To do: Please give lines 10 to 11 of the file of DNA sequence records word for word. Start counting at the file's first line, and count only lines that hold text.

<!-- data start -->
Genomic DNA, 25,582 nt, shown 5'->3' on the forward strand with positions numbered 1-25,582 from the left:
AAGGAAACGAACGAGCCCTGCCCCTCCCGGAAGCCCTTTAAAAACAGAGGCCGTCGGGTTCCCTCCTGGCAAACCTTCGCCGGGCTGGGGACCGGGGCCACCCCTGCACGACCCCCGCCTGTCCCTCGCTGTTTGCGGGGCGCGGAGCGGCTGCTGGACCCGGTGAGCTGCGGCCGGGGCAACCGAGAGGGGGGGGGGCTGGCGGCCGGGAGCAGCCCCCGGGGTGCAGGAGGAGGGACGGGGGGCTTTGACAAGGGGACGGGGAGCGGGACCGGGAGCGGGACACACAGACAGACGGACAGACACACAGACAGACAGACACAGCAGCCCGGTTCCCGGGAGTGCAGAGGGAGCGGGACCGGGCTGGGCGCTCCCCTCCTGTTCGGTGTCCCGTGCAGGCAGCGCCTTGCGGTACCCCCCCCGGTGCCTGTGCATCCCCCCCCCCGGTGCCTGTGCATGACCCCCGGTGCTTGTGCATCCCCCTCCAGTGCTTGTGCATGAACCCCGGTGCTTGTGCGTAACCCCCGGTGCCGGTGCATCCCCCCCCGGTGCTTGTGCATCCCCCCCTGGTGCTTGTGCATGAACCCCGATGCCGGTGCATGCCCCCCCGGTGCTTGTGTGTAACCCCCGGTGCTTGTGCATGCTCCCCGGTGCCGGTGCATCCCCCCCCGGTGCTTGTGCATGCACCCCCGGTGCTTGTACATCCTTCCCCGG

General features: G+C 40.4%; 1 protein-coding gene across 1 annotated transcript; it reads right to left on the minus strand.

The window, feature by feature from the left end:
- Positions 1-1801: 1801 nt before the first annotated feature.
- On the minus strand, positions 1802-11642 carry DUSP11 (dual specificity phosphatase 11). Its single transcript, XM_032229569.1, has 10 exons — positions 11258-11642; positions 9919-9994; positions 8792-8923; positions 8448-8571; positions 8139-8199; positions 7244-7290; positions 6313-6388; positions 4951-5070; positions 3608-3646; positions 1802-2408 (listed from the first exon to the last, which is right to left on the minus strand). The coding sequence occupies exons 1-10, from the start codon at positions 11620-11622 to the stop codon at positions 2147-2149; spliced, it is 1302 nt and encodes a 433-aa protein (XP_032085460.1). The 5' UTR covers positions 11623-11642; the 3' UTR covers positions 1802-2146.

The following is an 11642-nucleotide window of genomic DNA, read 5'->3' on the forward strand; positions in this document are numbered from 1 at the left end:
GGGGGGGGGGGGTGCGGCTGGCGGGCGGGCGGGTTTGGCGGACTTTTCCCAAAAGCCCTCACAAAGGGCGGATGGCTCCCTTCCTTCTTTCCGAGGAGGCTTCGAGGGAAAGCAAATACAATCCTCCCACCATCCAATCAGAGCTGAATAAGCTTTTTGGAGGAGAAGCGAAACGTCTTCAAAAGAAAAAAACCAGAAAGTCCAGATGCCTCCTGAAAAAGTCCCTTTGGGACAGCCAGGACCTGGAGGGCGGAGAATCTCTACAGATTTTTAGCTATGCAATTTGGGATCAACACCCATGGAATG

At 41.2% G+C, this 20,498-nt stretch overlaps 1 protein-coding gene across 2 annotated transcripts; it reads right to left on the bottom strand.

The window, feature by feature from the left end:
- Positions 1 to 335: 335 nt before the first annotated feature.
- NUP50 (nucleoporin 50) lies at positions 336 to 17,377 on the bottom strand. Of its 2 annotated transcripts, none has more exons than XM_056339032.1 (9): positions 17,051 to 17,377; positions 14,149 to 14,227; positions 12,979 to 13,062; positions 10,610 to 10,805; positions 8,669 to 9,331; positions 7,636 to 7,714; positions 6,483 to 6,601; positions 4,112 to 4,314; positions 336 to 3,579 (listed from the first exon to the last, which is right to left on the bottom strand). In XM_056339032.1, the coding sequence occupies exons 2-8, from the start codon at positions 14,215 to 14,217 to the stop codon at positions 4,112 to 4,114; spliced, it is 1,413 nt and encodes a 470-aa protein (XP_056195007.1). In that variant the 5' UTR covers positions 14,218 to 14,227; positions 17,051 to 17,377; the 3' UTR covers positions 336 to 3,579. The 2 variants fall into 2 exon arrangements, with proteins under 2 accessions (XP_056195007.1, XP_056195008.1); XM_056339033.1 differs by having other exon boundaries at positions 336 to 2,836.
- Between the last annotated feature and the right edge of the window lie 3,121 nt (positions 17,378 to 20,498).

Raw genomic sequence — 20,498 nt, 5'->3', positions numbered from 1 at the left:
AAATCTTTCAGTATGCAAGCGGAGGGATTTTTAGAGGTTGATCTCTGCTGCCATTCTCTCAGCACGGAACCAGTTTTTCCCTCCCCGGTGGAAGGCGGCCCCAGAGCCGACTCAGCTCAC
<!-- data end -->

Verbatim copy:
The window, feature by feature from the left end:
- Positions 1 to 335: 335 nt before the first annotated feature.